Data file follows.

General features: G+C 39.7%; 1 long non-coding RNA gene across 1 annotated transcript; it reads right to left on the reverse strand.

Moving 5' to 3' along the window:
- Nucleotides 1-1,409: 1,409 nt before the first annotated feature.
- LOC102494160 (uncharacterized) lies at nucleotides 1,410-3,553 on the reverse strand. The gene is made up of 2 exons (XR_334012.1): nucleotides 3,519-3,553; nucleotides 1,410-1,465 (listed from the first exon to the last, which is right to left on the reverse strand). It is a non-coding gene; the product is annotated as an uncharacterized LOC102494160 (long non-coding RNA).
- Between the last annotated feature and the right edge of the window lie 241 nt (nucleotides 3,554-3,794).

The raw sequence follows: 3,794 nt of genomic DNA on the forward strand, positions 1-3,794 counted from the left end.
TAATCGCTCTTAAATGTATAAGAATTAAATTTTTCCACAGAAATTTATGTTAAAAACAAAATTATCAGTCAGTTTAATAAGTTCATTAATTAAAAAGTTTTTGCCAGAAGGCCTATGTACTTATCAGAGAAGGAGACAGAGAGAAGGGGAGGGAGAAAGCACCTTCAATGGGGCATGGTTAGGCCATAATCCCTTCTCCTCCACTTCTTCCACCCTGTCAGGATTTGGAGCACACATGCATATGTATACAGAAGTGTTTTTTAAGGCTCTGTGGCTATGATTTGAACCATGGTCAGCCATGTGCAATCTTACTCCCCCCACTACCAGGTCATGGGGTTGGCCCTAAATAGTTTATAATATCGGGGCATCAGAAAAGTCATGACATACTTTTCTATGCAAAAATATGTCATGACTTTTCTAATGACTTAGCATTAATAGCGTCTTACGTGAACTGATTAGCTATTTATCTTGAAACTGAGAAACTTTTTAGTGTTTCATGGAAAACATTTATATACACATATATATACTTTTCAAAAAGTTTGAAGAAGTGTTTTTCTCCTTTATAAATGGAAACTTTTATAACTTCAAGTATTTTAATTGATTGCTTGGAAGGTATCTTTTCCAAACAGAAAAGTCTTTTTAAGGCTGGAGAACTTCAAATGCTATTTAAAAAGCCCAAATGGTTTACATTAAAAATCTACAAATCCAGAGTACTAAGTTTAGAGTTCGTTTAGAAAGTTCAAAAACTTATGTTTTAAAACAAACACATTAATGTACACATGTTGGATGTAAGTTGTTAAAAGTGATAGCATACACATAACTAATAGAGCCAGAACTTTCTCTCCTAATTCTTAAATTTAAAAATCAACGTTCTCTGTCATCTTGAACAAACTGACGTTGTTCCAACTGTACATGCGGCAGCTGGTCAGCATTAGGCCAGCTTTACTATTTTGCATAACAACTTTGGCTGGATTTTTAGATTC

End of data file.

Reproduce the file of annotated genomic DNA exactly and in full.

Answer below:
General features: G+C 39.7%; 1 long non-coding RNA gene across 1 annotated transcript; it reads right to left on the reverse strand.

Moving 5' to 3' along the window:
- Nucleotides 1-1,409: 1,409 nt before the first annotated feature.
- LOC102494160 (uncharacterized) lies at nucleotides 1,410-3,553 on the reverse strand. The gene is made up of 2 exons (XR_334012.1): nucleotides 3,519-3,553; nucleotides 1,410-1,465 (listed from the first exon to the last, which is right to left on the reverse strand). It is a non-coding gene; the product is annotated as an uncharacterized LOC102494160 (long non-coding RNA).
- Between the last annotated feature and the right edge of the window lie 241 nt (nucleotides 3,554-3,794).

The raw sequence follows: 3,794 nt of genomic DNA on the forward strand, positions 1-3,794 counted from the left end.
TAATCGCTCTTAAATGTATAAGAATTAAATTTTTCCACAGAAATTTATGTTAAAAACAAAATTATCAGTCAGTTTAATAAGTTCATTAATTAAAAAGTTTTTGCCAGAAGGCCTATGTACTTATCAGAGAAGGAGACAGAGAGAAGGGGAGGGAGAAAGCACCTTCAATGGGGCATGGTTAGGCCATAATCCCTTCTCCTCCACTTCTTCCACCCTGTCAGGATTTGGAGCACACATGCATATGTATACAGAAGTGTTTTTTAAGGCTCTGTGGCTATGATTTGAACCATGGTCAGCCATGTGCAATCTTACTCCCCCCACTACCAGGTCATGGGGTTGGCCCTAAATAGTTTATAATATCGGGGCATCAGAAAAGTCATGACATACTTTTCTATGCAAAAATATGTCATGACTTTTCTAATGACTTAGCATTAATAGCGTCTTACGTGAACTGATTAGCTATTTATCTTGAAACTGAGAAACTTTTTAGTGTTTCATGGAAAACATTTATATACACATATATATACTTTTCAAAAAGTTTGAAGAAGTGTTTTTCTCCTTTATAAATGGAAACTTTTATAACTTCAAGTATTTTAATTGATTGCTTGGAAGGTATCTTTTCCAAACAGAAAAGTCTTTTTAAGGCTGGAGAACTTCAAATGCTATTTAAAAAGCCCAAATGGTTTACATTAAAAATCTACAAATCCAGAGTACTAAGTTTAGAGTTCGTTTAGAAAGTTCAAAAACTTATGTTTTAAAACAAACACATTAATGTACACATGTTGGATGTAAGTTGTTAAAAGTGATAGCATACACATAACTAATAGAGCCAGAACTTTCTCTCCTAATTCTTAAATTTAAAAATCAACGTTCTCTGTCATCTTGAACAAACTGACGTTGTTCCAACTGTACATGCGGCAGCTGGTCAGCATTAGGCCAGCTTTACTATTTTGCATAACAACTTTGGCTGGATTTTTAGATTC